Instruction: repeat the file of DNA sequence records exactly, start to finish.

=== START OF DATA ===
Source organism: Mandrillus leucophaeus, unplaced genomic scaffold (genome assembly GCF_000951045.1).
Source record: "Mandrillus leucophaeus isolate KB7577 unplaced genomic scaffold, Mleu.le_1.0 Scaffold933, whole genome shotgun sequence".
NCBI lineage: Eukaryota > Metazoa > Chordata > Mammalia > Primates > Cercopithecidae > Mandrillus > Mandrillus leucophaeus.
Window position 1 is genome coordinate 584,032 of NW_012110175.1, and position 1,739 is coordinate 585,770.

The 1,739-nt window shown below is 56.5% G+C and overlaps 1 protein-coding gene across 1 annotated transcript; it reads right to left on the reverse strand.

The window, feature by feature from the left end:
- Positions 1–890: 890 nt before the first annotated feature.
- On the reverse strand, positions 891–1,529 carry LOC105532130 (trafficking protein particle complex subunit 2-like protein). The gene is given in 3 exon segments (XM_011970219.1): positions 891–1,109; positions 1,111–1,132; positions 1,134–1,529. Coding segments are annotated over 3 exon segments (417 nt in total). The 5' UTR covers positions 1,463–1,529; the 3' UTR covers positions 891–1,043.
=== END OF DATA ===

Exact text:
Source organism: Mandrillus leucophaeus, unplaced genomic scaffold (genome assembly GCF_000951045.1).
Source record: "Mandrillus leucophaeus isolate KB7577 unplaced genomic scaffold, Mleu.le_1.0 Scaffold933, whole genome shotgun sequence".
NCBI lineage: Eukaryota > Metazoa > Chordata > Mammalia > Primates > Cercopithecidae > Mandrillus > Mandrillus leucophaeus.
Window position 1 is genome coordinate 584,032 of NW_012110175.1, and position 1,739 is coordinate 585,770.

The 1,739-nt window shown below is 56.5% G+C and overlaps 1 protein-coding gene across 1 annotated transcript; it reads right to left on the reverse strand.

The window, feature by feature from the left end:
- Positions 1–890: 890 nt before the first annotated feature.
- On the reverse strand, positions 891–1,529 carry LOC105532130 (trafficking protein particle complex subunit 2-like protein). The gene is given in 3 exon segments (XM_011970219.1): positions 891–1,109; positions 1,111–1,132; positions 1,134–1,529. Coding segments are annotated over 3 exon segments (417 nt in total). The 5' UTR covers positions 1,463–1,529; the 3' UTR covers positions 891–1,043.